Local Restaurants See Uptick in Business as College Enters Delivery Express Partnership

Amherst residents stroll through the town on an afternoon before the pandemic. Photo courtesy of Wikipedia.

In an email to on-campus students on Sept. 11, Chief Student Affairs Officer Karu Kozuma announced that the college would launch a new partnership with Delivery Express, a local food delivery service akin to Uber Eats, DoorDash and other competitors. Apart from expanding dining options for students, the program has bolstered business for restaurants in town, many of which have experienced a loss in revenue as a result of the coronavirus pandemic. 

 The program allows students to order from over 20 in-town restaurants from 5 to 10 p.m. on designated days of the week, and looks to both improve the student experience on campus . In his email to students, Kozuma wrote that the initiative was a response to student feedback regarding the administration’s policy prohibiting students from leaving campus to get takeout food or having food delivered to campus. “We are interested in providing the best experience possible to our students,” said Joe Flueckiger, director of dining services. “Delivery Express was a natural partner: they service over 20 local restaurants and their drivers work directly for Delivery Express, the service is appealing to students for the range of choices, and it economically benefits the maximum number of local restaurants.”

Local restaurants in Amherst weathered severe economic devastation starting in mid-March of this year, when the colleges and university sent students home and Massachusetts governor Charlie Baker prohibited indoor dining soon after. The sudden developments forced businesses into survival mode, with many laying off staff, scaling back operations, and even temporarily closing down. Those that stayed open faced new challenges in shifting to a takeout and delivery model that could keep staff safe and service the residents who remained.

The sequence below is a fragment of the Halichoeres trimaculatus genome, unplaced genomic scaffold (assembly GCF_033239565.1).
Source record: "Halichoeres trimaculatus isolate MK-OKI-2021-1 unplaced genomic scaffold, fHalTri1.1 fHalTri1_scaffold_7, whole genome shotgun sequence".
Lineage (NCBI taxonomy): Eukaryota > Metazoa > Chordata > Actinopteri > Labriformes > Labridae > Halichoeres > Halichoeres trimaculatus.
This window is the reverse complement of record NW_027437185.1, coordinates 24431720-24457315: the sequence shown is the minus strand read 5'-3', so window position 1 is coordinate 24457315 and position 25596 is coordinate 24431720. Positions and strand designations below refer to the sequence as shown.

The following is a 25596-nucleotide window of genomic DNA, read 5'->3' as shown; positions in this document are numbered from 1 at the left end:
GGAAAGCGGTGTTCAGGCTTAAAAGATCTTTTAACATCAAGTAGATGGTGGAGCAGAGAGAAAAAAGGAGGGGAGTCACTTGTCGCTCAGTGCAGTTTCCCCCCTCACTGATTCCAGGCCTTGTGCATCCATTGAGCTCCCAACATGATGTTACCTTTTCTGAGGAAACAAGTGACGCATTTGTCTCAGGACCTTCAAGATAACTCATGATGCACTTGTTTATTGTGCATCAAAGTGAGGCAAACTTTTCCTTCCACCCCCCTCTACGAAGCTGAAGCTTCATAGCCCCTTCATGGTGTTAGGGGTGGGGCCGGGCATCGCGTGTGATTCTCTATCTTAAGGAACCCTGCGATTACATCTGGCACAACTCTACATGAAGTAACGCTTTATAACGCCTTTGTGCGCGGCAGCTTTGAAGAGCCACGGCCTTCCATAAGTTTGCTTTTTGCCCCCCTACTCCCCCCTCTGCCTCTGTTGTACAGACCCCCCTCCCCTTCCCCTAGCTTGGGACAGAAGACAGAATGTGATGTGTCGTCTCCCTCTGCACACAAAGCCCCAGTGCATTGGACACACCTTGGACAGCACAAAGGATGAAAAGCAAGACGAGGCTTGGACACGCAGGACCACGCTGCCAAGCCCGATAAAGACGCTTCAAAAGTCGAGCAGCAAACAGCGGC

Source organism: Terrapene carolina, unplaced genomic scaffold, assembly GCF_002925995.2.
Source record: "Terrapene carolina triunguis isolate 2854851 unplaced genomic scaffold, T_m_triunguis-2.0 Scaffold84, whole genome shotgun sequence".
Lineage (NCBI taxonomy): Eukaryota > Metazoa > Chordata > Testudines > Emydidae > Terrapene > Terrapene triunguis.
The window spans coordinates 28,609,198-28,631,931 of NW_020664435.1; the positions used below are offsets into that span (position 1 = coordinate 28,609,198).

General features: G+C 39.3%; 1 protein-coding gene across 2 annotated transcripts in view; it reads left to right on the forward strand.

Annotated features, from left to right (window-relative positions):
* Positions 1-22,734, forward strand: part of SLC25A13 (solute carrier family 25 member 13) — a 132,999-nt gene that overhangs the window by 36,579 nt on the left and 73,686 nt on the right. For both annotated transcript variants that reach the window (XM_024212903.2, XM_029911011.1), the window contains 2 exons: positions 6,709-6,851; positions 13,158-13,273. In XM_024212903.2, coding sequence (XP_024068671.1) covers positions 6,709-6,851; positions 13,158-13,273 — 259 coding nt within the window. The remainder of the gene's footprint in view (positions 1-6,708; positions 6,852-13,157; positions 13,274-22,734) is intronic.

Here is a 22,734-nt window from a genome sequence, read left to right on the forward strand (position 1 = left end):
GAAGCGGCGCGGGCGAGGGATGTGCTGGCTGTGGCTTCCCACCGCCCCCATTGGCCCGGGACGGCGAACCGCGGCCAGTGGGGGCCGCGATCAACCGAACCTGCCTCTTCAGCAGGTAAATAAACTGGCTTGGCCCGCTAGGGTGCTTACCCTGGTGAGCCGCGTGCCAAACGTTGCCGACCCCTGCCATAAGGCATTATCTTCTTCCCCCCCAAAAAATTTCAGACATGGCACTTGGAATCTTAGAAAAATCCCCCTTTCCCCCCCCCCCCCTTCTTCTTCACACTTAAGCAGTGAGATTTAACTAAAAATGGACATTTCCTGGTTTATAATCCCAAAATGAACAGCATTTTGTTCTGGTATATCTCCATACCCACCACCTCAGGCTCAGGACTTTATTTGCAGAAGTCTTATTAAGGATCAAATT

In allowing students to order food to campus, the new initiative aims to bring Amherst restaurants back some of that business from students that they depend on. “The impact is very real,” Flueckiger said. “Supporting these businesses is one of the ways in which we are good citizens in our community, supporting staff, businesses and the town. The arrangement with Delivery Express is beneficial to students as well as the restaurants they represent by providing access to markets that they otherwise wouldn’t have.”

The program has been well-received by students, many of whom remarked that they had a good experience with the service, despite never having used Delivery Express in the past. Mary Kate McGranahan ’23 said that the service exceeded her expectations in getting food to students in a timely and organized manner, and Bridget Cassata ’24 said she preferred the greater variety of options that Delivery Express offered in comparison to Val. McGranahan also said she had been disappointed that, prior to the launch of the partnership, the college was “bringing students back but failing to let them support the economy of the town in any way.”

The effect of this response from students has not gone unnoticed. “It’s my understanding that last week, over 150 dinners were delivered to Amherst College four nights in a row,” said Gabrielle Gould, executive director of the Amherst Business Improvement District, which works to promote business and cultural activity in downtown Amherst. “That right there is phenomenal.” Crazy Noodles owner David Dali also called the new initiative “a great step,” referencing the influx of orders to the college that his business saw in the last week. “It’s definitely working,” he said.